The Type Designer's Dream Bookshelf
It’s an impossible task: to narrow down a list of your top ten favorite anything. Even more so when you’re talking about Design Books. This is not a top ten list at all. It’s a list of some of my favorite books I keep on the shelf at Badson Studio. I may keep them handy because they’re useful, insightful, or restorative. Or I may keep them around because they’re just fun, inspiring, or beautiful. Either way, here are just a few of the books you’ll find on the Badson shelves that mean a lot to me.
The Shape of Design — Frank Chimero
This little book is packed with so many gems of insight, critique, and general knowledge that you can’t help but feel proud to be a designer and inspired to change the world after you read it. Plus, I think Frank Chimero is a genius, so of course, this book gets a spot.
The Art of Looking Sideways — Alan Fletcher
This volume is never far from my desk at work. It’s an incredible tour through the mind of Alan Fletcher and the potential of applied creativity. It’s filled with page after page of trivia, quotes, and mental puzzlers that really do help you start to see the world differently.
Square Circle Triangle — Bruno Munari
I never thought I’d be so in love with a book about three shapes, but I am. Square Circle Triangle is actually three books, one on each shape, written/compiled by Bruno Munari as an exhaustive exploration of something so simple. Flipping through this book every now and again reminds me that no matter how simple you think something is, there’s always more to be learned
or discovered about it.
The Tobias Frère-Jones Gerrit Noordzij Prize Exhibition Catalog
This little catalog is one of my most prized books, as it was one of the first books I picked up when I was a kid learning about what type was. It blew my mind. Tobias Frere-Jones is certainly one of my typographic idols, and this catalog put together by Type & Media for the exhibition of his work in 2009 is a beautiful portrait of TFJ’s mind and early work. What a genius.
Emigre Fonts: 1986 - 2016
Who doesn’t love Emigre? The Emigre types are such classics, and this tome of their type specimens is something I could happily get lost in for hours. I remember getting each of their little specimens in the mail when I was growing up in New Jersey. I would covet them so much. Now I can revisit those feelings, never mind pour over the important types the company published through the years, whenever I want.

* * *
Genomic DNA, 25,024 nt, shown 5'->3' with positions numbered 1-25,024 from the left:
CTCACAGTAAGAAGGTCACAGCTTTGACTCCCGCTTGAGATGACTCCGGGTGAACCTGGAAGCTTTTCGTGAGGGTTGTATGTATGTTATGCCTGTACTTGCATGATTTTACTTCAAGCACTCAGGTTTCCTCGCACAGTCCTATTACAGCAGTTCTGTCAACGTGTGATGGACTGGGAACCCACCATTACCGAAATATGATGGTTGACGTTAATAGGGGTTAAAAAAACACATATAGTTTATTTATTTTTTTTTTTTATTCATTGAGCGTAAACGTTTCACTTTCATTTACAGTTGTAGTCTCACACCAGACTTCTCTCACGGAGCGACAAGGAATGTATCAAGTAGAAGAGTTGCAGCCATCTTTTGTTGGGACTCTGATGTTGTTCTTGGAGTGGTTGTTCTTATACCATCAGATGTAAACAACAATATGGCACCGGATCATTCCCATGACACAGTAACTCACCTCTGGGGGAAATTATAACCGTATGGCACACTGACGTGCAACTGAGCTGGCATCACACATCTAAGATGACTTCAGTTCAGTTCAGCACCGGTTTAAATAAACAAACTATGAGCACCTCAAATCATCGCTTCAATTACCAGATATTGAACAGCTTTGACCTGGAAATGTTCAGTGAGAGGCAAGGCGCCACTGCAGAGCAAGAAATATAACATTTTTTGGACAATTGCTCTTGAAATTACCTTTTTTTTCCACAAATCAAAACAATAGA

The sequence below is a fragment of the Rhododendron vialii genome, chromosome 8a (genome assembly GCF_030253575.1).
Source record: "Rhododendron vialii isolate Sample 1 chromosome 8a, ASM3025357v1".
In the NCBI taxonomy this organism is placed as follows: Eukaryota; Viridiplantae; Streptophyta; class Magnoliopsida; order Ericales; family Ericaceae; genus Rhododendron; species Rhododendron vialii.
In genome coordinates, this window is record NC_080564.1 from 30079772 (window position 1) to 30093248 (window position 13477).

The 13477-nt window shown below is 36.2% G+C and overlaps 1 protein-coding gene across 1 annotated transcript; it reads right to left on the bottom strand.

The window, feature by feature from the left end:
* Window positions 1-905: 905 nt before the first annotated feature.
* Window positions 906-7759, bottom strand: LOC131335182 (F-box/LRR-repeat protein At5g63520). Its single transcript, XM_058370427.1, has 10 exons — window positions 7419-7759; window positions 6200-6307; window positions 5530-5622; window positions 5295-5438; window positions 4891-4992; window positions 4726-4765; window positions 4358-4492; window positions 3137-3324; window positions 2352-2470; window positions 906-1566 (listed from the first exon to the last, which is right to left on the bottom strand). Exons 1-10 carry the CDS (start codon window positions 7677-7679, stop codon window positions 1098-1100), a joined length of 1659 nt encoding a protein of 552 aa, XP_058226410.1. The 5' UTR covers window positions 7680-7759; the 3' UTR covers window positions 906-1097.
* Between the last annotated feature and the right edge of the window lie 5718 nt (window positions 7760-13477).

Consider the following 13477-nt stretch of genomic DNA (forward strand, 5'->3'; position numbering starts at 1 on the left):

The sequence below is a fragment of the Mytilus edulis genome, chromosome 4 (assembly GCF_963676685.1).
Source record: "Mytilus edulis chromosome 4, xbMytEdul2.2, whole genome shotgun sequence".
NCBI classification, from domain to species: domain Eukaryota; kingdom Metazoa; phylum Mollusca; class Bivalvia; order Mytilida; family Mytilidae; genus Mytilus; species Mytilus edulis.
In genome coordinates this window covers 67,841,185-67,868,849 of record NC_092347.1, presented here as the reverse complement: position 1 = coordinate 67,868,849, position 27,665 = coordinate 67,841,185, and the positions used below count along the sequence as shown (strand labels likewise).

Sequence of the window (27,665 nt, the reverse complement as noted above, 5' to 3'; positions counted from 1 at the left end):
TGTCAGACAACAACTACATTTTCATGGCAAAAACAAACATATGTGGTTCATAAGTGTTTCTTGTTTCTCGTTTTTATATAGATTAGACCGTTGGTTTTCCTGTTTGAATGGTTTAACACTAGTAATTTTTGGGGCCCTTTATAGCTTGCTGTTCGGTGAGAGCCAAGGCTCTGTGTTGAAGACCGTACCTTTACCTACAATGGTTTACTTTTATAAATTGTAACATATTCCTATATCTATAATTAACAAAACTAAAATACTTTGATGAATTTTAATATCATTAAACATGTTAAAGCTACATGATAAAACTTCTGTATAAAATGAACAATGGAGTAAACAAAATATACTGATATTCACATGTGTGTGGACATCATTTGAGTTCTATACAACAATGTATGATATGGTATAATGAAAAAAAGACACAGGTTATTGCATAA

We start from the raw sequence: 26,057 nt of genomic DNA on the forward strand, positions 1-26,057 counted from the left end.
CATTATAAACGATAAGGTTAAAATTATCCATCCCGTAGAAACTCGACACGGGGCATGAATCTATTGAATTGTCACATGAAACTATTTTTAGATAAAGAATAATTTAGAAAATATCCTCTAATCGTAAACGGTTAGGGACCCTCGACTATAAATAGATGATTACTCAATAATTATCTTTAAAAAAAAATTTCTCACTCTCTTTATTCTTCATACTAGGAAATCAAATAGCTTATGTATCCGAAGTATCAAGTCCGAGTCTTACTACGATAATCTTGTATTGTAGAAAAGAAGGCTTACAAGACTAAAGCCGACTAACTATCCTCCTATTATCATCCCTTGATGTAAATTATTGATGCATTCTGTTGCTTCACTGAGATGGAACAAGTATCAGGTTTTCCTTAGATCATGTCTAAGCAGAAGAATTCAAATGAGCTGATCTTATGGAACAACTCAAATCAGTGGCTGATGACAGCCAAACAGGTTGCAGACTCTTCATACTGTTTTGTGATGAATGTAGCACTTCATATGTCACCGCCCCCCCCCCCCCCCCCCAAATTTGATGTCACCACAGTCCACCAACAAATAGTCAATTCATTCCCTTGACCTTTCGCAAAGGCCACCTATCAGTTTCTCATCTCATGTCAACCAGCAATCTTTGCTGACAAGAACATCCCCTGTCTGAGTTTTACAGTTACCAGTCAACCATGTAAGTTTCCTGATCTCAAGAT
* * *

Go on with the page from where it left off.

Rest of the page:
Ikko Tanaka — ggg Books
Ikko Tanaka is one of the most iconic Japanese designers of the 20th Century. This little book is only a small collection of his work, but it's a refreshing, powerful little book to revisit every once in a while. I took a trip to Japan a few years ago to discover something new, and it was a very cleansing reset for my type and design palette. It's good to expand your horizons from the monotonous scrolling feeds we
swipe through every day.
Lubalin — Unit Editions
Another Classic volume of a giant of type and design that isn’t more than an arms reach from the desk. Unit Editions dud such an incredible job editing this book of Lubalin’s epic work. Lubalin’s design voice yells back at us from the depths of history in the pages of this book.
A Visual History of Type — Paul McNeil
This book was published this year, and if you haven't picked it up already, do it. It’s huge, first of all. The sheer size of it makes you feel like you got away with something for paying what you did. Second, the full-size type specimens chosen for this book are stunning. It’s like having a time-lapse camera on the history of typography that you can fast forward and rewind until the cows come home. It’s certainly the new reference book if you’re at all curious about what the greats have done before you.
New York City Transit Authority Graphic Standards Manual — Standards Manual
I think I keep this book on the shelf because it's just flat-out beautiful. I say that as a true type nerd too. The revival of Unimark's work on the New York City Subways highlights the beauty and pure use of the Standard Typeface to an almost pornographic level. I know it sounds super weird, but to a type nerd, this book is on another level.
Letman: The Artwork and Lettering of Job Wouters
Job Wouters is an incredible artist. You know that question “If you could have anyone in the world over for a dinner party who would it be?” …he’s definitely on my invite list. His lettering work is so original, and I don’t think he gets enough credit. (He, along with a few other European letter makers like Vincent Deboer are just making huge strides in lettering right now). This is such a great book to explore how a creative mind is supposed to work.
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